Therapeutic: vascular headache suppressants
Pharmacologic: 5-HT1 agonists
Acute treatment of migraine headache.
Acts as an agonist at specific 5-HT1 receptor sites in intracranial blood vessels and sensory trigeminal nerves. Therapeutic Effects: Cranial vessel vasoconstriction with resultant decrease in migraine headache.
Adverse Reactions/Side Effects
CNS: dizziness, drowsiness, malaise/fatigue. CV: CORONARY ARTERY VASOSPASM, MI, VENTRICULAR FIBRILLATION, VENTRICULAR TACHYCARDIA, myocardial ischemia. GI: nausea. Neuro: paresthesia. Misc: pain/pressure sensation in throat/neck.
PHYSICAL THERAPY IMPLICATIONS
Examination and Evaluation
Continually monitor for signs of coronary artery vasospasm and MI, including sudden chest pain, pain radiating into the arm or jaw, shortness of breath, dizziness, sweating, anxiety, and nausea. Seek immediate medical assistance if patient develops these signs.
Assess heart rate, ECG, and heart sounds, especially during exercise (See Appendices G, H). Report any rhythm disturbances or symptoms of increased arrhythmias, including palpitations, chest discomfort, shortness of breath, dizziness, fainting, and fatigue/weakness.
Assess the frequency and severity of headaches, and document whether drug therapy is successful in decreasing the intensity of migraine attacks.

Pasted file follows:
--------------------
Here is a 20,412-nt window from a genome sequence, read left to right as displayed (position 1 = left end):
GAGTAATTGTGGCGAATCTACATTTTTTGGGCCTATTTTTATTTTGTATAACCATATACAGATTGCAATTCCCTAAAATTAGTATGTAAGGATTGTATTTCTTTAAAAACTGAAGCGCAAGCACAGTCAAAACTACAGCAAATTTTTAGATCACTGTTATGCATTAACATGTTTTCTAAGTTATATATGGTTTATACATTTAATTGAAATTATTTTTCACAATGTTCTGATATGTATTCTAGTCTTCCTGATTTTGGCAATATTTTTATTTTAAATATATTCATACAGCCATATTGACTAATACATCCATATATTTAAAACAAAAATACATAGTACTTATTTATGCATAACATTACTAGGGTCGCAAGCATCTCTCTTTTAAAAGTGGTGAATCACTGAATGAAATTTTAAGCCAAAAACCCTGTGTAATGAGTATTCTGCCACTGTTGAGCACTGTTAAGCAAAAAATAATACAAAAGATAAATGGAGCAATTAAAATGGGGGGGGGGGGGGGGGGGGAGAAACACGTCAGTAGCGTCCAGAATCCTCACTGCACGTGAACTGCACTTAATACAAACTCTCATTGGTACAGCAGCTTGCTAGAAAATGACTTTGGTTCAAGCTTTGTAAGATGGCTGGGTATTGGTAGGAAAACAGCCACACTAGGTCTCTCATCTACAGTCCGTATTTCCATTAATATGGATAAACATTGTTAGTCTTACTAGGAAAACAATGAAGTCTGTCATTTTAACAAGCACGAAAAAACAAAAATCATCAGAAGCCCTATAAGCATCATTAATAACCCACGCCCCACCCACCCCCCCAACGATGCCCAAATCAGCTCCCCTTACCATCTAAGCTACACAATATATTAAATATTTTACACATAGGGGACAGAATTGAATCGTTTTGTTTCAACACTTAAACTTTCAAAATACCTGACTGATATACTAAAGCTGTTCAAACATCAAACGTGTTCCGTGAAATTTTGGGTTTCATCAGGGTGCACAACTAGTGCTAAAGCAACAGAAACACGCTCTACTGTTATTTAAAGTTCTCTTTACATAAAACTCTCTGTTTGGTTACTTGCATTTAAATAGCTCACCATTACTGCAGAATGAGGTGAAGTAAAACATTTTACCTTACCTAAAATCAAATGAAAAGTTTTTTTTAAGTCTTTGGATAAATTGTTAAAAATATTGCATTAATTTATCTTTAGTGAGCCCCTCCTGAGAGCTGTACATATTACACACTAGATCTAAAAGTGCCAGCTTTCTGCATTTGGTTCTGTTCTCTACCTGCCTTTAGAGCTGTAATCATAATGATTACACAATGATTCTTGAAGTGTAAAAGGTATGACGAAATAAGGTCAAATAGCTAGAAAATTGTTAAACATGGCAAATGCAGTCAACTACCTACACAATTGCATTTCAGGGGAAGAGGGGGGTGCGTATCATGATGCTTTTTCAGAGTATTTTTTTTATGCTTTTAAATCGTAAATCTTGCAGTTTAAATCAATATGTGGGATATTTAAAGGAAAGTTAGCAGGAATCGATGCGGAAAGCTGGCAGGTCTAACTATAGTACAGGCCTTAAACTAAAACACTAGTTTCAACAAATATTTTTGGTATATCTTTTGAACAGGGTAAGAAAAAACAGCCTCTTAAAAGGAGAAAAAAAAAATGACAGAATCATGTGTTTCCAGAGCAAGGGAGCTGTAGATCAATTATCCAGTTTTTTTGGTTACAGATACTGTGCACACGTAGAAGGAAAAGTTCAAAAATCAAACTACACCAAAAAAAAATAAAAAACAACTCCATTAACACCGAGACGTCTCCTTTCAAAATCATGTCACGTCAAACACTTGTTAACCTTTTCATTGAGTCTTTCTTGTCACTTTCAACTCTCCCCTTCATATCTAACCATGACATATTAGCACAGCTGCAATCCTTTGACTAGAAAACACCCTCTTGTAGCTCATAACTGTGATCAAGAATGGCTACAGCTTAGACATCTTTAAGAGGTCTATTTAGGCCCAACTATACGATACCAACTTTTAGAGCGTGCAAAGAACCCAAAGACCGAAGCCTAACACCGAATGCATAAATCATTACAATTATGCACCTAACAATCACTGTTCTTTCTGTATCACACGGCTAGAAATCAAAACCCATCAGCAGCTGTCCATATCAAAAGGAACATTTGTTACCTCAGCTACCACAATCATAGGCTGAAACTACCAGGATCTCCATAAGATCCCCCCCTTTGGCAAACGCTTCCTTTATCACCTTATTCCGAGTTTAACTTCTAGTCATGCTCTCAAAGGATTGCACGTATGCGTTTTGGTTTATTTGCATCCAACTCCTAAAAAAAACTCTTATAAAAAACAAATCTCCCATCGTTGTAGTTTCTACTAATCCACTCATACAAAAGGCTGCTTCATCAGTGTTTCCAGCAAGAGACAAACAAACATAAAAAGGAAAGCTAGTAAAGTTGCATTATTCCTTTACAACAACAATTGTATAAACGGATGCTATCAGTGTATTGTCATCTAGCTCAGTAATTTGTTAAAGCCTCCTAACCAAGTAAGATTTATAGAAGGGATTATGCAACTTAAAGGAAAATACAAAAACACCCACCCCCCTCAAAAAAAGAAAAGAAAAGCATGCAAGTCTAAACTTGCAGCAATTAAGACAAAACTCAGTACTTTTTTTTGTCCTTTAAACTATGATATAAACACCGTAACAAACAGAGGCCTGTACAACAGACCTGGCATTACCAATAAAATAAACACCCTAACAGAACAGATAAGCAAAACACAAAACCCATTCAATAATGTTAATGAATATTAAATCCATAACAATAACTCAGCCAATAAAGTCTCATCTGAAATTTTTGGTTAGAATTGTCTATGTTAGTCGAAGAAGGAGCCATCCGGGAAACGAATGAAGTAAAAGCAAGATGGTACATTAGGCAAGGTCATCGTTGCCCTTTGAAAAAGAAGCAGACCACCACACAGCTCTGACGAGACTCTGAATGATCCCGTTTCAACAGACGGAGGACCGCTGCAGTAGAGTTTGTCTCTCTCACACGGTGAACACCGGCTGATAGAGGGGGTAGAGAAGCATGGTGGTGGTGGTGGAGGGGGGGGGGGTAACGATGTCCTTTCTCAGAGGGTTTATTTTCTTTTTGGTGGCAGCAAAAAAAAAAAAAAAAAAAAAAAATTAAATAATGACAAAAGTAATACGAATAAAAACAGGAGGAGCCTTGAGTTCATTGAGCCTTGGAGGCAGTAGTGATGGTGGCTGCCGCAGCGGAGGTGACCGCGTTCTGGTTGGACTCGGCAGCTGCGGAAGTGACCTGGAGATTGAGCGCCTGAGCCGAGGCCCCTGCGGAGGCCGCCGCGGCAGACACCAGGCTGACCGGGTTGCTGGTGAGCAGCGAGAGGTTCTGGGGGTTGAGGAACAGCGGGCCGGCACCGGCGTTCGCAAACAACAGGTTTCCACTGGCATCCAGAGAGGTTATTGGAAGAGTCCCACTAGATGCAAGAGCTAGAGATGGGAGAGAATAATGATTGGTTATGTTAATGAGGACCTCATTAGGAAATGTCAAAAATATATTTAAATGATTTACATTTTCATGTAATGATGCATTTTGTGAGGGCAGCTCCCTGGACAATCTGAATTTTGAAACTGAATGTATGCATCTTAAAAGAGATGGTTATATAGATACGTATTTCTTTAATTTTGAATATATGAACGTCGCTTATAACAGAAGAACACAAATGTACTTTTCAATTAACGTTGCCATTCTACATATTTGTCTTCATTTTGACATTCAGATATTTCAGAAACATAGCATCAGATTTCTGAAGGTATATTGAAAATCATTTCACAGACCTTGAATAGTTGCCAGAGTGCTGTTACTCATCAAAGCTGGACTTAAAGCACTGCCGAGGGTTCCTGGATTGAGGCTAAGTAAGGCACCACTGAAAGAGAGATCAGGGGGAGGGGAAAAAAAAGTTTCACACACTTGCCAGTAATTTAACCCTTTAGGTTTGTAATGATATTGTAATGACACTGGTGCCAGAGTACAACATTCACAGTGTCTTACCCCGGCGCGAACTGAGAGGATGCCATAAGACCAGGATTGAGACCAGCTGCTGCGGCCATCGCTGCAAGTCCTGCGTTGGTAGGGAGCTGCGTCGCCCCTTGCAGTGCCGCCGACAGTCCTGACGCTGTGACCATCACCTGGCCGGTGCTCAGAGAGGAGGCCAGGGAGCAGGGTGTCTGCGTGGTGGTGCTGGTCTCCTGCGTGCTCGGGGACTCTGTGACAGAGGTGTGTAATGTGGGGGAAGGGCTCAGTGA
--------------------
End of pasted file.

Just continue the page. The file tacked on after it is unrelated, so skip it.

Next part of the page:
Watch for dizziness that affects gait, balance, and other functional activities (See Appendix C). Report balance problems and functional limitations to the physician, and caution the patient and family/caregivers to guard against falls and trauma.
Assess any neck or throat pain and pressure to rule out musculoskeletal pathology; that is, try to determine if pain is drug induced rather than caused by anatomic or biomechanical problems.
Assess signs of paresthesia (numbness, tingling). Perform objective tests, including electroneuromyography and sensory testing to document any drug-related neuropathic changes.
Because of the risk of MI and ventricular arrhythmias, use extreme caution during aerobic exercise and other forms of therapeutic exercise. Assess exercise tolerance frequently (blood pressure, heart rate, respiration, fatigue levels), and terminate exercise immediately if any untoward responses occur (See Appendix L).
Implement appropriate interventions (manual techniques, physical agents, therapeutic exercise) to manage headache pain and reduce the need for drug therapy. Help patient also explore other nonpharmacologic methods to reduce chronic headache pain, such as relaxation techniques, imagery, and so forth.
If a headache occurs and drug treatment is needed during a rehabilitation session, allow patient to recover in a quiet, darkened room to allow the drug to achieve maximal effects.
Advise patient and family or caregiver about the signs of MI (see above under Examination and Evaluation), and to seek immediate medical assistance if these signs develop.
Advise the patient to bring this drug to each therapy session; this drug is most effective when taken at the first signs of a migraine attack.
Advise patient ...